By Carrie Johnson
Washington Post Staff Writer
Tuesday, October 28, 2008
Investigators disrupted an improbable plan to assassinate Sen. Barack Obama and kill 102 other African Americans in a spree fueled by white supremacist ideology, officials at the Bureau of Alcohol, Tobacco and Firearms said yesterday.
Federal prosecutors in Jackson, Tenn., unsealed a criminal complaint charging two men with conspiracy, possession of an unregistered sawed-off shotgun and making threats against a presidential candidate. Daniel Cowart, 20, and Paul Schlesselman, 18, remain in federal custody.
The men met online nearly a month ago through a mutual friend who was not identified in court papers. Their chats intensified and their scheme took shape, according to a sworn statement by ATF agent Brian A. Weeks.
Using a .308-caliber rifle and a high-powered weapon they planned to steal from a gun store, the men plotted to "drive their vehicle as fast as they could toward Obama shooting at him from the windows," the affidavit said. "Both individuals stated they would dress in all white tuxedos and wear top hats during the assassination attempt."
Cowart traveled from Tennessee to Arkansas to pick up Schlesselman at his residence Oct. 20. From there, they planned to rob a gun shop, target a predominately African American school and ultimately attack Obama (D-Ill.), who is leading in most national polls in his bid for the White House.
The far-fetched plot soon fell apart, however. The day after they met in person, the men attempted to rob a home in Bells, Tenn., only to be deterred when they spotted a dog and two vehicles on the premises, Weeks wrote.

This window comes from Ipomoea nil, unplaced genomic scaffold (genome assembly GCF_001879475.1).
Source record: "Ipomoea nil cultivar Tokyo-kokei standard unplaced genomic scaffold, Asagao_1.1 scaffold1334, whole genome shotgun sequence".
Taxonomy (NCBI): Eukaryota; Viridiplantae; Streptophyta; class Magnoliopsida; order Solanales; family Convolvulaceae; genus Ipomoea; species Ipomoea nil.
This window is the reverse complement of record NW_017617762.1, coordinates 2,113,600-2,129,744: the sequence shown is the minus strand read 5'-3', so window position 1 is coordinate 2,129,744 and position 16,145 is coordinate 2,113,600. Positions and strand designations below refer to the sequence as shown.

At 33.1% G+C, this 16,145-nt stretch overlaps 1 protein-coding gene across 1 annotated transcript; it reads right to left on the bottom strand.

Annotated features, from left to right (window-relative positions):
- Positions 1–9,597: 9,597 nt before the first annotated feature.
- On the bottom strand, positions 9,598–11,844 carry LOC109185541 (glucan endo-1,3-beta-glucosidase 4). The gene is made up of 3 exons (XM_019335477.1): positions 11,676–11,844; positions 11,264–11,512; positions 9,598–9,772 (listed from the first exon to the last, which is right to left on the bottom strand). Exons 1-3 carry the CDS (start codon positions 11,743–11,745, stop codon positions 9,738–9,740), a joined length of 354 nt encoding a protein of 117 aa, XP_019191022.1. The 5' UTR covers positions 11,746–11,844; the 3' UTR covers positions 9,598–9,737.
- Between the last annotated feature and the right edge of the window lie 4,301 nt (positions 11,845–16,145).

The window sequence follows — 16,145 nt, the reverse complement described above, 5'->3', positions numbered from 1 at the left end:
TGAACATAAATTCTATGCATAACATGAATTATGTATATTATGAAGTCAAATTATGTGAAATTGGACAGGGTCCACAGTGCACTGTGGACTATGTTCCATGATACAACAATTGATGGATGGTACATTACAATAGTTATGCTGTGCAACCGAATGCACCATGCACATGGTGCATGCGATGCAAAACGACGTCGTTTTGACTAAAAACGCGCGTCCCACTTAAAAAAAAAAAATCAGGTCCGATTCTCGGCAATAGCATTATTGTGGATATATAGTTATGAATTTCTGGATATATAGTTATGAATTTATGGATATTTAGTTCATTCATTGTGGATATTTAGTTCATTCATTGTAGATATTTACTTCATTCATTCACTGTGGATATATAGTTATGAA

On Oct. 22, while driving around randomly, they shot a window out of the Church of Christ of Beech Grove in Brownsville, Tenn., then returned to Cowart's grandfather's house, according to court papers. The same day, they purchased chalk and drew swastikas and other "racially motivated words and symbols" on the hood of their car, court papers said. The Crockett County sheriff took the men into custody that night.
Authorities recovered a short-barreled shotgun, two handguns, a rifle and ammunition, they reported.
"It is critical that the alleged plot was interrupted," said James Cavanaugh, special agent in charge of the ATF's Nashville office.
Richard Harlow, special agent in charge of the Memphis field office of the U.S. Secret Service, said the agency "takes all threats against presidential candidates seriously."
Joe H. Byrd Jr., an attorney for Cowart, said that he was investigating the facts and circumstances of the case and had no further comment. A spokeswoman for the federal public defender's office in Jackson, which is representing Schlesselman, declined to comment.
Both men are scheduled to appear again in court Thursday for a detention hearing, said Lawrence J. Laurenzi, acting U.S. attorney for the Western District of Tennessee.
Staff writer Spencer S. Hsu and staff researcher Julie Tate contributed to this report.